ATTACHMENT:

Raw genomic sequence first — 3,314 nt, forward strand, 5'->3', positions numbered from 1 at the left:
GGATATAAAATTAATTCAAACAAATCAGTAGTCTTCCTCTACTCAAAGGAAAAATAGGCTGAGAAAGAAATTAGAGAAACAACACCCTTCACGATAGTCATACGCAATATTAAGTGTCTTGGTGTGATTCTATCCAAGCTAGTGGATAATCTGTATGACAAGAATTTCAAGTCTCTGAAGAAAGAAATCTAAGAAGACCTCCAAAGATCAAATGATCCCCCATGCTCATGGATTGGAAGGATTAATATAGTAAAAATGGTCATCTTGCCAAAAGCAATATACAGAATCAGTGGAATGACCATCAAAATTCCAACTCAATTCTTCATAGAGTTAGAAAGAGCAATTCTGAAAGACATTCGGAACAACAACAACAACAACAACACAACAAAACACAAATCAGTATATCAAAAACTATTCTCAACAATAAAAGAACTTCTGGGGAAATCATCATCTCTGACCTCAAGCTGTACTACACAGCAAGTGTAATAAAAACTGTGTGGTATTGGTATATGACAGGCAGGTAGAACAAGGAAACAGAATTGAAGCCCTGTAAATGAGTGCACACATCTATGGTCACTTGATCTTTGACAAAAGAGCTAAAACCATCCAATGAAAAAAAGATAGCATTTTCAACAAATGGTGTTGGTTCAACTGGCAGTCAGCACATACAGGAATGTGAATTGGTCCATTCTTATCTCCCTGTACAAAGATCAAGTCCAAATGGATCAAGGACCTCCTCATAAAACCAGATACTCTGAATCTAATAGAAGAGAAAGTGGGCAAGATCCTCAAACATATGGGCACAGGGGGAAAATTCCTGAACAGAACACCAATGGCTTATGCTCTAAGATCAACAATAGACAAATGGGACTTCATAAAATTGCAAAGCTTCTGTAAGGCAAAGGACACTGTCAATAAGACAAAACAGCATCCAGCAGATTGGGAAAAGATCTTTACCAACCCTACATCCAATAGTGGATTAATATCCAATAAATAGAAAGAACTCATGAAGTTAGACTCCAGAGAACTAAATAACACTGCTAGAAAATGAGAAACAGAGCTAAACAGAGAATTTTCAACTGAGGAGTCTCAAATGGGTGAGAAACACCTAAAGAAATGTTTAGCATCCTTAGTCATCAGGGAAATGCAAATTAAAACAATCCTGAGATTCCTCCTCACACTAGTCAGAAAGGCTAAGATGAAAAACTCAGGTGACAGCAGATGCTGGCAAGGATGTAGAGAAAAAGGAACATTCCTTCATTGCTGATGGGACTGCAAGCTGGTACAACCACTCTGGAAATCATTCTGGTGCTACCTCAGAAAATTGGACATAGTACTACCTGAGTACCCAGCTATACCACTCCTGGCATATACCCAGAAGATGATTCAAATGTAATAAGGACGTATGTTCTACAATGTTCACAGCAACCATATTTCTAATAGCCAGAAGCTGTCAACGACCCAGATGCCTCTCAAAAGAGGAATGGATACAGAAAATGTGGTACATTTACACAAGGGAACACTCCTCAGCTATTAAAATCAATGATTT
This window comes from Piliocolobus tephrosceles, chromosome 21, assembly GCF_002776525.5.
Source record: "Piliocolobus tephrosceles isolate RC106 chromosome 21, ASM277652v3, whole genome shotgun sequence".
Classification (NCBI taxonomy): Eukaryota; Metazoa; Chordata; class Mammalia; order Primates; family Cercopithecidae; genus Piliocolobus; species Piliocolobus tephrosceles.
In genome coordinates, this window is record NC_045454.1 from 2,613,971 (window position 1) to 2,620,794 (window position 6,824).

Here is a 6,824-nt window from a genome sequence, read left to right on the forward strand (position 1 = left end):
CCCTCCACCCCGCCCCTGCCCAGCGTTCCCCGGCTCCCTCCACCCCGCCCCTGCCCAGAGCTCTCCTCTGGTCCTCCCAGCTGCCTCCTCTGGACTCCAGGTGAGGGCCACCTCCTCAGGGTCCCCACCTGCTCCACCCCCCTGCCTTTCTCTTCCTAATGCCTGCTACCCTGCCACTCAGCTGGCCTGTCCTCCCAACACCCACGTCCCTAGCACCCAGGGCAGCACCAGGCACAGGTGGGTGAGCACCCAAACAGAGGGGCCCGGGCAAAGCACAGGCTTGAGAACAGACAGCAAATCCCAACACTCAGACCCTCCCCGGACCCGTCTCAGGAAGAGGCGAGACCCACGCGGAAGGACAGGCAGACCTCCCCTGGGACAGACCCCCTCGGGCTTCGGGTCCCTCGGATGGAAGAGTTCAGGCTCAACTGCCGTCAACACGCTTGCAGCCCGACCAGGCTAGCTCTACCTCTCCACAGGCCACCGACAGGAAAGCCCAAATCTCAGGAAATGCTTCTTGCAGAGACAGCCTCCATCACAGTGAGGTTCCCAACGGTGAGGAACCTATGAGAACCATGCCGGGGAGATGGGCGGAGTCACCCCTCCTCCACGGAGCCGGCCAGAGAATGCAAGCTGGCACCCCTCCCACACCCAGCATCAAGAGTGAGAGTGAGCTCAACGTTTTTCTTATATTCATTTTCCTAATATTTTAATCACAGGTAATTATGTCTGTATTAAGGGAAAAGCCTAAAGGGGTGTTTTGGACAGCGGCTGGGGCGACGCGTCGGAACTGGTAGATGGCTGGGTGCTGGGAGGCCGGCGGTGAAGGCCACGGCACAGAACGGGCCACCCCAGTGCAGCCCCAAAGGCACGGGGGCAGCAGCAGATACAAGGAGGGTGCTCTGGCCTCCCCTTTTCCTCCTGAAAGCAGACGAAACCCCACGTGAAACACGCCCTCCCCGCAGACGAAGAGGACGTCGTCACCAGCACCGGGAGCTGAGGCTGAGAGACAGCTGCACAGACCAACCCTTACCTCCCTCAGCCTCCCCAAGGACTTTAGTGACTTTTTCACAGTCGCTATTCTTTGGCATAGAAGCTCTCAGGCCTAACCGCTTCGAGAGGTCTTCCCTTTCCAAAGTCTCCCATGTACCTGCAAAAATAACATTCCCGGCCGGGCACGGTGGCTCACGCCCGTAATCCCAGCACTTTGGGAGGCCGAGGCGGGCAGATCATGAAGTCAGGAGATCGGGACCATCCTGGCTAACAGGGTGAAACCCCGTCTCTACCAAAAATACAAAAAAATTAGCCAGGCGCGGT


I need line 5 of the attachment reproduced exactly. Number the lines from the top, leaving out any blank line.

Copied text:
Classification (NCBI taxonomy): Eukaryota; Metazoa; Chordata; class Mammalia; order Primates; family Cercopithecidae; genus Piliocolobus; species Piliocolobus tephrosceles.